Jeremy is one of life’s more interesting souls, a man of stubborn contradictions and surprises. He also happens to be brilliant and there are few things I enjoy more than inviting him over to ponder biblical imponderables. He’s also studying to be a rabbi, although in a non-traditional way, under the tutelage of Rabbi Natan Margalit. Along the way, he’s been blogging and I’d like to share two of his posts with you:
All Beginnings Are Difficult – A personal essay about Jeremy’s struggles with his experience of love, and how this experience of love has affected his ability to become a rabbi. It’s a reflection on Genesis 1 and the creation story.
Indeed, we learn in Talmud that God’s main creative act after Creation has everything to do with love: the creation of a new family through the ceremony of marriage. Marriage is nothing if not an intentional limitation of options. Commitment means eating this ice cream cone, and not throwing it away when a more appealing flavor comes along, or when the store next door charges a nickel less.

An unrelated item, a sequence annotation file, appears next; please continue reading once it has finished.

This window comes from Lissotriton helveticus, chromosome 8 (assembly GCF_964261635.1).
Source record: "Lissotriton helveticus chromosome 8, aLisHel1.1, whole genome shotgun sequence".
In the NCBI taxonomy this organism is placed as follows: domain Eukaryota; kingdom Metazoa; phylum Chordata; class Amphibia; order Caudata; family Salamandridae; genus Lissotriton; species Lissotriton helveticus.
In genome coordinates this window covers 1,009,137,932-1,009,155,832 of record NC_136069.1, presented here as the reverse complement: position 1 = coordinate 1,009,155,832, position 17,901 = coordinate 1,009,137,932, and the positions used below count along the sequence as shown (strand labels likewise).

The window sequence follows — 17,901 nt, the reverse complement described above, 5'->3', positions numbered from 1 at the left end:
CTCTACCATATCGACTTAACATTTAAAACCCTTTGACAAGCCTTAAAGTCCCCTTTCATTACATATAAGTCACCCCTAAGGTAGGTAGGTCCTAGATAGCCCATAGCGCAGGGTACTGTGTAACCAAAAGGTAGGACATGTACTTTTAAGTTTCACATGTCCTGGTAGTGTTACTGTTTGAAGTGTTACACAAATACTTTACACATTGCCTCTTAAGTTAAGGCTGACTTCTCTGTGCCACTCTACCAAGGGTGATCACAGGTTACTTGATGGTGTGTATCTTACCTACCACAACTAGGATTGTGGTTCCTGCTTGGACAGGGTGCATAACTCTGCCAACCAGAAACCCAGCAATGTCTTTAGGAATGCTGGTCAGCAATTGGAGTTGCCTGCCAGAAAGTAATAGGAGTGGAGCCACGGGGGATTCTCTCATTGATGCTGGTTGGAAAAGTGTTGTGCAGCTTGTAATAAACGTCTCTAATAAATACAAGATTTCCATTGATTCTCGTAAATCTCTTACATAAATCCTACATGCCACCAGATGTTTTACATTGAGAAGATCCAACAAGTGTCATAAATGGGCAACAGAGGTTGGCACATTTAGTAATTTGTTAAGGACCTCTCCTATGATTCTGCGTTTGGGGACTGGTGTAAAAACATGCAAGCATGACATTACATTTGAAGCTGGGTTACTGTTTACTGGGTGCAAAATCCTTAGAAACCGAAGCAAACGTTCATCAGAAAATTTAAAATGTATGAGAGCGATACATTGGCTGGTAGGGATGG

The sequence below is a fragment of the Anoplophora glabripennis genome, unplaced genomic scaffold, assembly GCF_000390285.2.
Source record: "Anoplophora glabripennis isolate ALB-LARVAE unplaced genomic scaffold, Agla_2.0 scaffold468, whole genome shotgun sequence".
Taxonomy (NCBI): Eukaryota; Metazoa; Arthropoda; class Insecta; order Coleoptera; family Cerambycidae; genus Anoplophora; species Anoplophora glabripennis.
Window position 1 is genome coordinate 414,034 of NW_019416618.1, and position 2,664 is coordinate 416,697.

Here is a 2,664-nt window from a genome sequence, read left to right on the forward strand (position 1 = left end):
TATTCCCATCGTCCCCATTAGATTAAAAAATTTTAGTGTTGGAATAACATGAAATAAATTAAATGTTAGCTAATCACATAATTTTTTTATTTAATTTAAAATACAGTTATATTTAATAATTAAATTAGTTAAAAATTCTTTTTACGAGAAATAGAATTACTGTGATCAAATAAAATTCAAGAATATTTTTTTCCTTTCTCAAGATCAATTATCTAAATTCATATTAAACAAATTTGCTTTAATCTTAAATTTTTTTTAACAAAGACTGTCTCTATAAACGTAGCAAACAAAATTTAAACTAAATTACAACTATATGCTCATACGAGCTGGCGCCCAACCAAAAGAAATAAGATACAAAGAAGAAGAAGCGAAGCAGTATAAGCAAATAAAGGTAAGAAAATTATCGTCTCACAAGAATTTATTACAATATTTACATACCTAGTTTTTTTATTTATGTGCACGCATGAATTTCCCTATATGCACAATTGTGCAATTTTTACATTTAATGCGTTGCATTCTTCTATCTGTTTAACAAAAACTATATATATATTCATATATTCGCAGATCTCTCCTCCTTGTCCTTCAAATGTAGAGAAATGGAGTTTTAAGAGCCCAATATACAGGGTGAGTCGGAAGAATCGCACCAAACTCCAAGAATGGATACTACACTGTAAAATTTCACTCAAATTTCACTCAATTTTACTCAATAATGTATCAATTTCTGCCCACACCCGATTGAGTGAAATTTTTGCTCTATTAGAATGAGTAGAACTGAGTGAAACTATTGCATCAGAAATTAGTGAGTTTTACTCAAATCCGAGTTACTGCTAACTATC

The beauty of Jer. 17:7 is its reciprocity. The trust that exists between the righteous person and God is very much a two-way street. It isn’t so much trust that anything in particular will happen; it is more a matter of trust in God, or faith in God, and God having trust or faith in the individual.
I hope you enjoy his blog. I have three posts in the draft folder. Certainly I’ll get time to finish one soon!
In short, Daniel reports that Philo believed that the six-day creation cycle described in Genesis chapters 1 and 2 referred not to six physical days, but rather logical days. God, of course, did it all instantaneously. Philo also looks at the separate stories for the creation of women in Genesis 1:27 and 2:18. It’s well worth a read.
While I don’t need a reminder that philosophers and theologians have been practicing biblical textual criticism for thousands of years, it’s fascinating to read sort of a Jewish-Hellenistic approach to the challenges of the text. I’ve been spending too much time with the Dead Sea Scrolls! Now, I need to buy myself one of these: